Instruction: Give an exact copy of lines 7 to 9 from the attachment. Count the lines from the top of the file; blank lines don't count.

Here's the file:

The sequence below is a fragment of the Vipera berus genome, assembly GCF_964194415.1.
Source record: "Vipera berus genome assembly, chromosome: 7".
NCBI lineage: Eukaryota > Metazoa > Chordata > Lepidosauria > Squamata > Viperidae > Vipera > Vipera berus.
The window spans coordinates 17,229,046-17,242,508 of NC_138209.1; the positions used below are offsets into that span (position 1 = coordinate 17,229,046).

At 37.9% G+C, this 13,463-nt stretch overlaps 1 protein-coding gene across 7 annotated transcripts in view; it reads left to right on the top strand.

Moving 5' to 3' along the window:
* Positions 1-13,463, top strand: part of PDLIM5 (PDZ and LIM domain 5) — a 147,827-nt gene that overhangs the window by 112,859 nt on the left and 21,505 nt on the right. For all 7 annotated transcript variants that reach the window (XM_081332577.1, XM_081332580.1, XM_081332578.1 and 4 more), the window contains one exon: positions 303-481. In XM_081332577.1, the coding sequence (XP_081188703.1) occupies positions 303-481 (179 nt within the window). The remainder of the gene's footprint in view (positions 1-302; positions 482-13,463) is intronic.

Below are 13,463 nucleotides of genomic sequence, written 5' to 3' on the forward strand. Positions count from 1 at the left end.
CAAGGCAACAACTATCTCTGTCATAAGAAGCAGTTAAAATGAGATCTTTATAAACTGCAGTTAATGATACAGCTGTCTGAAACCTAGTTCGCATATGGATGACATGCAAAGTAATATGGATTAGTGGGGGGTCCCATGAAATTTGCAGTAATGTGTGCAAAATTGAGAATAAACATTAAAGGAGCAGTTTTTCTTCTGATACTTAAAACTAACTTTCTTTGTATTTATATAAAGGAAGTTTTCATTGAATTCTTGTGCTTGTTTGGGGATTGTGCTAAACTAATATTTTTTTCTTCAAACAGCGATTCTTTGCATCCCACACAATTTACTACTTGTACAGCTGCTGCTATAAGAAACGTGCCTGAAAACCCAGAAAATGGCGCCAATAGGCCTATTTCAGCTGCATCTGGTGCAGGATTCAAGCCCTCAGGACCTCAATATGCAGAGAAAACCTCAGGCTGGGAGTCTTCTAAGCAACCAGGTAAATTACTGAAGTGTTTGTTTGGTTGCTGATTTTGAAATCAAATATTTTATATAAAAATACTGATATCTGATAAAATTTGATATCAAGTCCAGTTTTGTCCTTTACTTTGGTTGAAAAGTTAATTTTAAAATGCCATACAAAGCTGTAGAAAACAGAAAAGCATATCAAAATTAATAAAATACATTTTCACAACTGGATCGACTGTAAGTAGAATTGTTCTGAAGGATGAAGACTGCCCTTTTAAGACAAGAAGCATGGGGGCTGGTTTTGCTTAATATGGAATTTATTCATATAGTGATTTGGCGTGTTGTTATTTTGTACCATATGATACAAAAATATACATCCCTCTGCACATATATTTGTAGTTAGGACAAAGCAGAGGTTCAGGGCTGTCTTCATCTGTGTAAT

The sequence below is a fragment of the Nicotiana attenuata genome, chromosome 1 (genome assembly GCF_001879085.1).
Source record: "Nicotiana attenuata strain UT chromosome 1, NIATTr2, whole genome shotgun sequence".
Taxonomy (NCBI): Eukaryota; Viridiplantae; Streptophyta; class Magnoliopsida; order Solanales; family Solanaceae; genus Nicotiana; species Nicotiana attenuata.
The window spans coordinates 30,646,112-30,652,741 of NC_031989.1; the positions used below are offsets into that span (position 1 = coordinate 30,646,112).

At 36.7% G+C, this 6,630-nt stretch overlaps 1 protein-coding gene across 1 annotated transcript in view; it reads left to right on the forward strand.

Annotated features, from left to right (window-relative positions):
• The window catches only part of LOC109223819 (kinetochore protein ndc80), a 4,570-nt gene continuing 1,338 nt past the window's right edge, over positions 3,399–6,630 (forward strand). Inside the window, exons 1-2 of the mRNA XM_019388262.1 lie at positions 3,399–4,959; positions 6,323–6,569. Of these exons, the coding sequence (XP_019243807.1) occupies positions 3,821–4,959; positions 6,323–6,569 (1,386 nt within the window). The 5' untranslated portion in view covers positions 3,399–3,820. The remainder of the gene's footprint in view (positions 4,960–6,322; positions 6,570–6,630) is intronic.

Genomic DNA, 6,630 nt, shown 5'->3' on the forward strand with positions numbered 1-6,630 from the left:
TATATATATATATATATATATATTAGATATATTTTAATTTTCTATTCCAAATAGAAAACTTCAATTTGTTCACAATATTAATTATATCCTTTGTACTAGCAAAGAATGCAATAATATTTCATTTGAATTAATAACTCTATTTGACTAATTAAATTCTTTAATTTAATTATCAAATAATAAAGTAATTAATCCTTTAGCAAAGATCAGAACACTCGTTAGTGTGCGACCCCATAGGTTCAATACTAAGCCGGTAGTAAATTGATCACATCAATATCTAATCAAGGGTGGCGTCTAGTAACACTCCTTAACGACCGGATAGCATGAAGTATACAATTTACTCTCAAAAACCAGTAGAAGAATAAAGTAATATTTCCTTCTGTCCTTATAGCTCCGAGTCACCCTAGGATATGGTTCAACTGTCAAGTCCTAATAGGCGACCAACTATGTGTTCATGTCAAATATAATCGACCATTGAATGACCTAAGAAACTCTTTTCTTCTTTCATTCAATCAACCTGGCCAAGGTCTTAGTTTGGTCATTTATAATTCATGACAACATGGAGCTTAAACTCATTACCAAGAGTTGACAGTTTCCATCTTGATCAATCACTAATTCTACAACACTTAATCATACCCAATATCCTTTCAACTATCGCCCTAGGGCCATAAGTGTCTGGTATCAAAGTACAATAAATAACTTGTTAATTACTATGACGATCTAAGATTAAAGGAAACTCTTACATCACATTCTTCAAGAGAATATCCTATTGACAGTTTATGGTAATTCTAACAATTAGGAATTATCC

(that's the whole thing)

* Positions 1-13,463, top strand: part of PDLIM5 (PDZ and LIM domain 5) — a 147,827-nt gene that overhangs the window by 112,859 nt on the left and 21,505 nt on the right. For all 7 annotated transcript variants that reach the window (XM_081332577.1, XM_081332580.1, XM_081332578.1 and 4 more), the window contains one exon: positions 303-481. In XM_081332577.1, the coding sequence (XP_081188703.1) occupies positions 303-481 (179 nt within the window). The remainder of the gene's footprint in view (positions 1-302; positions 482-13,463) is intronic.

Below are 13,463 nucleotides of genomic sequence, written 5' to 3' on the forward strand. Positions count from 1 at the left end.
CAAGGCAACAACTATCTCTGTCATAAGAAGCAGTTAAAATGAGATCTTTATAAACTGCAGTTAATGATACAGCTGTCTGAAACCTAGTTCGCATATGGATGACATGCAAAGTAATATGGATTAGTGGGGGGTCCCATGAAATTTGCAGTAATGTGTGCAAAATTGAGAATAAACATTAAAGGAGCAGTTTTTCTTCTGATACTTAAAACTAACTTTCTTTGTATTTATATAAAGGAAGTTTTCATTGAATTCTTGTGCTTGTTTGGGGATTGTGCTAAACTAATATTTTTTTCTTCAAACAGCGATTCTTTGCATCCCACACAATTTACTACTTGTACAGCTGCTGCTATAAGAAACGTGCCTGAAAACCCAGAAAATGGCGCCAATAGGCCTATTTCAGCTGCATCTGGTGCAGGATTCAAGCCCTCAGGACCTCAATATGCAGAGAAAACCTCAGGCTGGGAGTCTTCTAAGCAACCAGGTAAATTACTGAAGTGTTTGTTTGGTTGCTGATTTTGAAATCAAATATTTTATATAAAAATACTGATATCTGATAAAATTTGATATCAAGTCCAGTTTTGTCCTTTACTTTGGTTGAAAAGTTAATTTTAAAATGCCATACAAAGCTGTAGAAAACAGAAAAGCATATCAAAATTAATAAAATACATTTTCACAACTGGATCGACTGTAAGTAGAATTGTTCTGAAGGATGAAGACTGCCCTTTTAAGACAAGAAGCATGGGGGCTGGTTTTGCTTAATATGGAATTTATTCATATAGTGATTTGGCGTGTTGTTATTTTGTACCATATGATACAAAAATATACATCCCTCTGCACATATATTTGTAGTTAGGACAAAGCAGAGGTTCAGGGCTGTCTTCATCTGTGTAAT